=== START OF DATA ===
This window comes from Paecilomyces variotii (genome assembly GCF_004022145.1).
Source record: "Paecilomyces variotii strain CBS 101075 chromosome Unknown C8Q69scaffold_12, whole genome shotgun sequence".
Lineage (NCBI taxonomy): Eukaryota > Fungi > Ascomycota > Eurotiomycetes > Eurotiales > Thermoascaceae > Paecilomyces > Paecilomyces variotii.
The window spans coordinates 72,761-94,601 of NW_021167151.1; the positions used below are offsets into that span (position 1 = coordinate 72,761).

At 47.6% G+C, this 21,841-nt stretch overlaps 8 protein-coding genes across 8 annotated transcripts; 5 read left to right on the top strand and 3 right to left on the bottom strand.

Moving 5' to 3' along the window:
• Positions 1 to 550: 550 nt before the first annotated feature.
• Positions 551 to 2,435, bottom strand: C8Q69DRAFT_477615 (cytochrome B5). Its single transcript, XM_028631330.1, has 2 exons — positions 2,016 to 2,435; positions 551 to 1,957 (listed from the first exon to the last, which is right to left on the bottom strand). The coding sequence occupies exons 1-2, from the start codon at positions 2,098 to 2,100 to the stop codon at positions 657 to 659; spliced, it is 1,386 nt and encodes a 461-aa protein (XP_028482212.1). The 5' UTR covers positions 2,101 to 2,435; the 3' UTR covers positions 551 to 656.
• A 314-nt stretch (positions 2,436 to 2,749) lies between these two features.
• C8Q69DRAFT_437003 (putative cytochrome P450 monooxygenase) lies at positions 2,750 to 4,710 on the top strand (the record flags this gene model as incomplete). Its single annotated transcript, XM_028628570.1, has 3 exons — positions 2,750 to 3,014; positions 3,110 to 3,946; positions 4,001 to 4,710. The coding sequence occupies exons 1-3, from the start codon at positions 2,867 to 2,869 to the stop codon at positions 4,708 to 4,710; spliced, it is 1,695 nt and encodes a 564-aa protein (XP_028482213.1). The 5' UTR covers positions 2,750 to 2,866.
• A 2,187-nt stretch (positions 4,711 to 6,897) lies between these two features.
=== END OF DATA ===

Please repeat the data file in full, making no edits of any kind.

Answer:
This window comes from Paecilomyces variotii (genome assembly GCF_004022145.1).
Source record: "Paecilomyces variotii strain CBS 101075 chromosome Unknown C8Q69scaffold_12, whole genome shotgun sequence".
Lineage (NCBI taxonomy): Eukaryota > Fungi > Ascomycota > Eurotiomycetes > Eurotiales > Thermoascaceae > Paecilomyces > Paecilomyces variotii.
The window spans coordinates 72,761-94,601 of NW_021167151.1; the positions used below are offsets into that span (position 1 = coordinate 72,761).

At 47.6% G+C, this 21,841-nt stretch overlaps 8 protein-coding genes across 8 annotated transcripts; 5 read left to right on the top strand and 3 right to left on the bottom strand.

Moving 5' to 3' along the window:
• Positions 1 to 550: 550 nt before the first annotated feature.
• Positions 551 to 2,435, bottom strand: C8Q69DRAFT_477615 (cytochrome B5). Its single transcript, XM_028631330.1, has 2 exons — positions 2,016 to 2,435; positions 551 to 1,957 (listed from the first exon to the last, which is right to left on the bottom strand). The coding sequence occupies exons 1-2, from the start codon at positions 2,098 to 2,100 to the stop codon at positions 657 to 659; spliced, it is 1,386 nt and encodes a 461-aa protein (XP_028482212.1). The 5' UTR covers positions 2,101 to 2,435; the 3' UTR covers positions 551 to 656.
• A 314-nt stretch (positions 2,436 to 2,749) lies between these two features.
• C8Q69DRAFT_437003 (putative cytochrome P450 monooxygenase) lies at positions 2,750 to 4,710 on the top strand (the record flags this gene model as incomplete). Its single annotated transcript, XM_028628570.1, has 3 exons — positions 2,750 to 3,014; positions 3,110 to 3,946; positions 4,001 to 4,710. The coding sequence occupies exons 1-3, from the start codon at positions 2,867 to 2,869 to the stop codon at positions 4,708 to 4,710; spliced, it is 1,695 nt and encodes a 564-aa protein (XP_028482213.1). The 5' UTR covers positions 2,750 to 2,866.
• A 2,187-nt stretch (positions 4,711 to 6,897) lies between these two features.